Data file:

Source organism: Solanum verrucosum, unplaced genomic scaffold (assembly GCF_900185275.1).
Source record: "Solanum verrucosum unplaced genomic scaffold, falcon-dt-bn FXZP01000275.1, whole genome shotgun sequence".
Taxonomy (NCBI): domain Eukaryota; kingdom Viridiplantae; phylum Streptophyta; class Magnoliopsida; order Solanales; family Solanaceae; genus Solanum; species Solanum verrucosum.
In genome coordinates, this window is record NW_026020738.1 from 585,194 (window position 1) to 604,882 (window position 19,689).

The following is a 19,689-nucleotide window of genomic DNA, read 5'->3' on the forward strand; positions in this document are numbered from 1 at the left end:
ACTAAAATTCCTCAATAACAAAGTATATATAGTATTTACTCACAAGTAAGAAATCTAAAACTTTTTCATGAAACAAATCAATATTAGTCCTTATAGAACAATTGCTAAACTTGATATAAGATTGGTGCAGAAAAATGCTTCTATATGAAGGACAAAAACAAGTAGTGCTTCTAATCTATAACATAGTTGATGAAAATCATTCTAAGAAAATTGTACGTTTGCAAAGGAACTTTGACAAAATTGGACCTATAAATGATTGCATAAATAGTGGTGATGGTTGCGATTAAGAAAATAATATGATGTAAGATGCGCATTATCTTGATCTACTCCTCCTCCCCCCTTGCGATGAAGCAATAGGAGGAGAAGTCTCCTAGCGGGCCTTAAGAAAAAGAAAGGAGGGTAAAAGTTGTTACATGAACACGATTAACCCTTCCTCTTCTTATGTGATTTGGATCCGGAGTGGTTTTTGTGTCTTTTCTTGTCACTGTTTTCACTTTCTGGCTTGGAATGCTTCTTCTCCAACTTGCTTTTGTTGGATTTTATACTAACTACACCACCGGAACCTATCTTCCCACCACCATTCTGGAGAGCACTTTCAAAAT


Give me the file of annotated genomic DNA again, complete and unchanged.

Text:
Source organism: Solanum verrucosum, unplaced genomic scaffold (assembly GCF_900185275.1).
Source record: "Solanum verrucosum unplaced genomic scaffold, falcon-dt-bn FXZP01000275.1, whole genome shotgun sequence".
Taxonomy (NCBI): domain Eukaryota; kingdom Viridiplantae; phylum Streptophyta; class Magnoliopsida; order Solanales; family Solanaceae; genus Solanum; species Solanum verrucosum.
In genome coordinates, this window is record NW_026020738.1 from 585,194 (window position 1) to 604,882 (window position 19,689).

The following is a 19,689-nucleotide window of genomic DNA, read 5'->3' on the forward strand; positions in this document are numbered from 1 at the left end:
ACTAAAATTCCTCAATAACAAAGTATATATAGTATTTACTCACAAGTAAGAAATCTAAAACTTTTTCATGAAACAAATCAATATTAGTCCTTATAGAACAATTGCTAAACTTGATATAAGATTGGTGCAGAAAAATGCTTCTATATGAAGGACAAAAACAAGTAGTGCTTCTAATCTATAACATAGTTGATGAAAATCATTCTAAGAAAATTGTACGTTTGCAAAGGAACTTTGACAAAATTGGACCTATAAATGATTGCATAAATAGTGGTGATGGTTGCGATTAAGAAAATAATATGATGTAAGATGCGCATTATCTTGATCTACTCCTCCTCCCCCCTTGCGATGAAGCAATAGGAGGAGAAGTCTCCTAGCGGGCCTTAAGAAAAAGAAAGGAGGGTAAAAGTTGTTACATGAACACGATTAACCCTTCCTCTTCTTATGTGATTTGGATCCGGAGTGGTTTTTGTGTCTTTTCTTGTCACTGTTTTCACTTTCTGGCTTGGAATGCTTCTTCTCCAACTTGCTTTTGTTGGATTTTATACTAACTACACCACCGGAACCTATCTTCCCACCACCATTCTGGAGAGCACTTTCAAAAT